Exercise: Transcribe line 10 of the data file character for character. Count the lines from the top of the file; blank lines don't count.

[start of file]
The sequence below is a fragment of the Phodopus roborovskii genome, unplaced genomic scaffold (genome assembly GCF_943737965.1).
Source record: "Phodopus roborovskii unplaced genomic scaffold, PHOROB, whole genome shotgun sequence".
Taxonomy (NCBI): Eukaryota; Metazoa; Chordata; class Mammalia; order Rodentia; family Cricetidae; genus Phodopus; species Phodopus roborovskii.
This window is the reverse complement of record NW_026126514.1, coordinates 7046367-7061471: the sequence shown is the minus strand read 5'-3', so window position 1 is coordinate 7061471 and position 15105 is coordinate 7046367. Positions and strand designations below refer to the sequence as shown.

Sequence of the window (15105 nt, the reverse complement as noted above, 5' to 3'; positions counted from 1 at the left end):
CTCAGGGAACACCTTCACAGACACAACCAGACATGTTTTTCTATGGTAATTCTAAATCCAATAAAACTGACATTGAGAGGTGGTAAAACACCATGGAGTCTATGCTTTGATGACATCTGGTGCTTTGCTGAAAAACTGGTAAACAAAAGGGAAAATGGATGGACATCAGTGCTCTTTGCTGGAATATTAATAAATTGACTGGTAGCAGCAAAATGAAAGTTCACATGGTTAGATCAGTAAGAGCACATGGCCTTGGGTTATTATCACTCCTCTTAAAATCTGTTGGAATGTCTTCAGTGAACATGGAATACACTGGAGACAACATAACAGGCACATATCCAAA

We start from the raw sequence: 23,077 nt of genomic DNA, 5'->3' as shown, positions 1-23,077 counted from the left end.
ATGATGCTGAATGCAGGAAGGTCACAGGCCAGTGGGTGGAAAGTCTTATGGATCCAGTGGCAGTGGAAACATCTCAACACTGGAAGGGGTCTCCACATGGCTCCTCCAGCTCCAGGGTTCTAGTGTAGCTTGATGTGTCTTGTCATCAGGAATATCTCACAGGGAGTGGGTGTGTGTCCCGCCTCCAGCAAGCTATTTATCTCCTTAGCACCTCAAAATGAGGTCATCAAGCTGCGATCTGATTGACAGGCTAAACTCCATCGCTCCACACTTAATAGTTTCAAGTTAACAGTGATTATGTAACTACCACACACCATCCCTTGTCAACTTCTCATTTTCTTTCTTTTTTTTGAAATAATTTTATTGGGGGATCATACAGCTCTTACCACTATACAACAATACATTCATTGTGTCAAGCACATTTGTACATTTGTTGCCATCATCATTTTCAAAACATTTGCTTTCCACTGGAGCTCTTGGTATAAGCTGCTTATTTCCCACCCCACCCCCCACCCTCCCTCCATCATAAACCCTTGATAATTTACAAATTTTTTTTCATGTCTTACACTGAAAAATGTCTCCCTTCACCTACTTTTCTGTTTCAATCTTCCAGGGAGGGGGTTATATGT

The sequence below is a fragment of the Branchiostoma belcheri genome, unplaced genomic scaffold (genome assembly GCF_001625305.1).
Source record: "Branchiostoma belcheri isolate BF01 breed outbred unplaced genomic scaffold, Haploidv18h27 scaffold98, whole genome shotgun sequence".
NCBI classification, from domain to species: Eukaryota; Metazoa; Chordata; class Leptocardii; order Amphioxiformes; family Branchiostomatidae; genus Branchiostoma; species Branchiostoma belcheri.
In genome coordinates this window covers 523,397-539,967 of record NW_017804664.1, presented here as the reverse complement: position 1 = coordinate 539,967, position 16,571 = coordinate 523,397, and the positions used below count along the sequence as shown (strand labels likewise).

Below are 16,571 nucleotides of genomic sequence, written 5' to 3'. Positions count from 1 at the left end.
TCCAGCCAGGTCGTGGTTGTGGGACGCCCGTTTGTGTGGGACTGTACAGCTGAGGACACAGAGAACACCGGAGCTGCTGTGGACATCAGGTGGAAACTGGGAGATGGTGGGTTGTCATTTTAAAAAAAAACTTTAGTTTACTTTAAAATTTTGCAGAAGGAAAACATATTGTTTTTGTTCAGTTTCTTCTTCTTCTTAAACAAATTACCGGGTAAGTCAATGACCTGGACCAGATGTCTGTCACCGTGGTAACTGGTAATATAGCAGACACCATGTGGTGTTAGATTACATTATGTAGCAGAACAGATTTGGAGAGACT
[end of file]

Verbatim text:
Source record: "Branchiostoma belcheri isolate BF01 breed outbred unplaced genomic scaffold, Haploidv18h27 scaffold98, whole genome shotgun sequence".